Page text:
Here Tina Lupton answers my questions about her excellent book on the history of reading and not reading in eighteenth-century Britain. Lots of good stuff there, but here's a bit I found especially satisfying:
JMD: Your book interweaves brief personal reflections with its theoretical and scholarly accounts of reading as it takes place over time: in the introduction, you talk about how the year in which you “thought most intensely about time” was one in which you were working very long hours as a university administrator: “’I have no time,’ I thought, ‘no time at all.’ And yet it was at that very ebb of intellectual life, that very point where my days felt more scheduled and more tightly packed than they ever had before, that I began to think about what reading books was to me.” Did you always know that these short personal interludes would be a part of the book, or did the fact creep up on you as a solution to some of the puzzles a book in progress inevitably poses around composition, revelation and argument?

TL: Those bits appeared mostly as an accident. I put them without thinking too much but I kept offering to Matt McAdam at JHU to take them out, thinking that they were really only there as place holders. Part of the reason they stayed, as you suggest, was to do with efficiency. It takes a lot to explain in abstract terms why working so hard that you can’t read correlates positively to the desire to read. But just saying that I was caught up in that cycle makes the point quickly. Also, you’ll know from your own work how discouraging it can be to look for clues about reading in the past. There are so few of them. So I was also thinking that by having those anecdotes about my reading in the book, I was leaving some record of it for the future.

But it also took a lot of good friends reading those chapters to convince me that the personal stuff had a place in an academic book. In that process I came to see those anecdotes were part of the way I wanted to tilt the book. They became notes to my friends, many of whom do enormous amounts of casual labor, administrative work and childcare and elder care. I knew that many of the people I wanted to read this book most were the very people who would have the least time to get it—so these snippets are there in part as solidarity with them.

The solace and the grief

Not sure how I missed this one when it came out, but saw something about it in advance of the publication of Yiyun Li's new novel in coming weeks and thought I'd better read this small collection of essays to catch up. It is a haunting book, it resonates strongly with me: it has the amazing title Dear Friend, From My Life I Write to You in Your Life. Four bits I especially liked (it is a bleak book about a year of suicidal ideation and multiple hospitalizations):
To articulate it demands honesty that I am almost unwilling to offer. Though evasion rarely leads to joy; there is, one must admit, a sense of joy if one can dissect something, oneself included, with precision. (In college and as a young scientist the tasks I had most enjoyed were the peripheral activities: to peel everything away and leave only the neural system intact in an insect; to harvest the bone marrow from a mouse’s femur until the bone became nearly transparent; to carefully flush out a mouse’s lungs. Perhaps my deficiency as a scientist, a lack of ultimate purpose, is why I love writing. Precision gives me more pleasure than the end result.) (117)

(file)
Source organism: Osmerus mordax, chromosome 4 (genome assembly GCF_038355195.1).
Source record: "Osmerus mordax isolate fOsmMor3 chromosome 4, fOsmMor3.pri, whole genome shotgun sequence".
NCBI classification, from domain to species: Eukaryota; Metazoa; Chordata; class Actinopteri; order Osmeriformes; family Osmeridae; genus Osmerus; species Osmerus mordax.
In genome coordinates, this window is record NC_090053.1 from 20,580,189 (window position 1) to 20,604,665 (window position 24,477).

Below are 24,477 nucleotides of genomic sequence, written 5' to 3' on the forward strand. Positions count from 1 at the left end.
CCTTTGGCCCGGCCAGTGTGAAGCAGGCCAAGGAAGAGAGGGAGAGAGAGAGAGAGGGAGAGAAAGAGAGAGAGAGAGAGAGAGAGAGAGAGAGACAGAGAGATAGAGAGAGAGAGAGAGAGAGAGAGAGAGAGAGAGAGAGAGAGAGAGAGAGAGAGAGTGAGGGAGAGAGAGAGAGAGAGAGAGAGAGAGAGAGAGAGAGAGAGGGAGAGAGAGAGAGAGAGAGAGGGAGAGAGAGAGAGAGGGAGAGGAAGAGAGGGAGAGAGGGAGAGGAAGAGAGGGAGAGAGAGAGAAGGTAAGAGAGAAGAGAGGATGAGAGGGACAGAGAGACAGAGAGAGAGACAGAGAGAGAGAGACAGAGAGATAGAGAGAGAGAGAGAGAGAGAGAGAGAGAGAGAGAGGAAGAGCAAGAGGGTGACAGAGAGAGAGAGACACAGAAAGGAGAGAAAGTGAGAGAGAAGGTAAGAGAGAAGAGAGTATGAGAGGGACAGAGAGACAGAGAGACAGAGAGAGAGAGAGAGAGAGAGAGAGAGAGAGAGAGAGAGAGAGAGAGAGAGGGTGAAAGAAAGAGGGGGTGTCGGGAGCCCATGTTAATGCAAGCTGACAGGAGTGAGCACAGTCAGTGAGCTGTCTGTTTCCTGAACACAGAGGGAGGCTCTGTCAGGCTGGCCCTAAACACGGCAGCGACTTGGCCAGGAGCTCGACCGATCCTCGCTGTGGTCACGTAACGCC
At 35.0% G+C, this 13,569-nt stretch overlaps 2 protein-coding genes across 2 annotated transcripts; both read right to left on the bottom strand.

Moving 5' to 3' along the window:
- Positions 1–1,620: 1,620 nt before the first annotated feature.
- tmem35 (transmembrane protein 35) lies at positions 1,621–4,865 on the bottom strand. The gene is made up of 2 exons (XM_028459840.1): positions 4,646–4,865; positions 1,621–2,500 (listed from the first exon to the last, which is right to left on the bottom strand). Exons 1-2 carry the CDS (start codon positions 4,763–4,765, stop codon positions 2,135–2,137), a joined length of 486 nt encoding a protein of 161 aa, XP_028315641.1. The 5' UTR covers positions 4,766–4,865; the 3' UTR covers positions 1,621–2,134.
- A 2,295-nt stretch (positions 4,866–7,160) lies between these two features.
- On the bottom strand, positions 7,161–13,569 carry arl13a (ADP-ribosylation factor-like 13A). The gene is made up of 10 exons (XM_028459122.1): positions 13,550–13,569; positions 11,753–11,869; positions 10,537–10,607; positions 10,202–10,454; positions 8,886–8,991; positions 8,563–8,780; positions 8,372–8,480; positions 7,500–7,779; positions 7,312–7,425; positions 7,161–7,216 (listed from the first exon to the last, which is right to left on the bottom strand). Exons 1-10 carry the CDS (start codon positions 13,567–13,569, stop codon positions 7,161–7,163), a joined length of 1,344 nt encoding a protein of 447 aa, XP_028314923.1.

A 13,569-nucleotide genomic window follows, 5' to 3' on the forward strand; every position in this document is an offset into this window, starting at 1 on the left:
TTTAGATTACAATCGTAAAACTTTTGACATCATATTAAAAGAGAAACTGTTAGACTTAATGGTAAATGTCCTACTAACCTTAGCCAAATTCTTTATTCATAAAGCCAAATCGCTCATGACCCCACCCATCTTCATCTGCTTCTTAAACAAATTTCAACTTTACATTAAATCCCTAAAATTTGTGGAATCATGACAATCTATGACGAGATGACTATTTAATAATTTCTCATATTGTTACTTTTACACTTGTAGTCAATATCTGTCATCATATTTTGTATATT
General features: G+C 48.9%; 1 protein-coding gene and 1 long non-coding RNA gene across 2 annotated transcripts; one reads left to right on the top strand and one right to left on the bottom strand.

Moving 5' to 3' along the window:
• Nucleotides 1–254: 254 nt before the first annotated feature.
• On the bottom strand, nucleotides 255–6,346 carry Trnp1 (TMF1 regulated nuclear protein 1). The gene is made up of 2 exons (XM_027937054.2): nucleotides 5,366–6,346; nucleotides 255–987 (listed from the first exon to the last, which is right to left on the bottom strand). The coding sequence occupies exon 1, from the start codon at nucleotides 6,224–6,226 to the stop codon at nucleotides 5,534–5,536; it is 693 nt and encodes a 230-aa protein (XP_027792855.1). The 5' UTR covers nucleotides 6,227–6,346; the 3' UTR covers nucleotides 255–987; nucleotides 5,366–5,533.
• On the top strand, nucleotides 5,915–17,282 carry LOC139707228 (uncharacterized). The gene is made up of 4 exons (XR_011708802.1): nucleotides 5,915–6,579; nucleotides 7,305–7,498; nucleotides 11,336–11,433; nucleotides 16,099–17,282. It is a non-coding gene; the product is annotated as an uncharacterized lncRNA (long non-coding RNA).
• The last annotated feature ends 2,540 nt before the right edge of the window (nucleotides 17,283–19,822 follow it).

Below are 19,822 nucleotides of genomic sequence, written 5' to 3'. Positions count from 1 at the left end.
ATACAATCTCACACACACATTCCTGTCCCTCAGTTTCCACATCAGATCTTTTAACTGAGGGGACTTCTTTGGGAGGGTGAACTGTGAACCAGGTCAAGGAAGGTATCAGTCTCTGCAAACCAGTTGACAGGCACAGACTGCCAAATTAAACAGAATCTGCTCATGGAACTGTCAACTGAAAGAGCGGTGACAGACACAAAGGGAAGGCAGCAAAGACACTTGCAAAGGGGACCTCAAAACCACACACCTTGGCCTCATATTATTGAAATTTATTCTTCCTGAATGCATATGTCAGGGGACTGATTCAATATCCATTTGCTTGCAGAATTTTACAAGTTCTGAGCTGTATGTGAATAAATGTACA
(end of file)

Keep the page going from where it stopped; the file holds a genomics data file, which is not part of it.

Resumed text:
In an ideal world I would prefer to have my mind reserved for thinking, and thinking alone. I dread the moment when a thought trails off and a feeling starts, when one faces the eternal challenge of eluding the void for which one does not have words. To speak when one cannot is to blunder. I have spoken by having written—this book or any book; for myself and against myself. The solace is with the language I chose. The grief, to have spoken at all. (152)

Only by fully preparing oneself for people’s absence can one be at ease with their presence. A recluse, I have begun to understand, is not a person for whom a connection with another person is unattainable or meaningless, but one who feels she must abstain from people because a connection is an affliction, or worse, an addiction. (183)

Many drafts were written when things began to feel unbearable. Composing a sentence is better than composing none; an hour taken away from treacherous rumination is an hour gained; following the thread of a thought to the end is better than having many thoughts entangled. In a sense, writing becomes the effort of detecting a warning sign before it appears. There are moments when it must sound as though I am arguing against hope and happiness, against others and myself, but any attachment, even to the most fallacious idea, is an anchor when solidness cannot be felt. (200)

Wednesday, January 23, 2019

"I am not interested in how it thinks"

At the Guardian, Deborah Levy considers the pros and cons of culling one's book collection:
It is true that in the current phase of my life, I have emptied my shelves of many books I have carried around with me for decades. I finally realised that I was not attached to them. Like a relationship that has neared its end, I lived in hope they might reach out to me. To put it more animistically, if these books were speaking to me, I no longer wanted to listen to them. I threw away books I had started, never finished, and I finally owned up to never wanting to get involved with them in the first place. Fiction, in particular, can be boring for the same reasons that make people boring. Its mind is closed, it cannot tolerate doubt, it has no interest in the subjectivities of others, it cannot access the apparently unknowing part of its mind (sometimes described as the unconscious), it is relentlessly cheerful or relentlessly despairing, and most importantly, I am not interested in how it thinks.
(NB I haven't emphasized the Marie Kondo aspect of how the piece is framed because I read Margaret Dilloway's interesting piece on Kondo this morning and do not want to reinforce the patterns of thinking she deplores!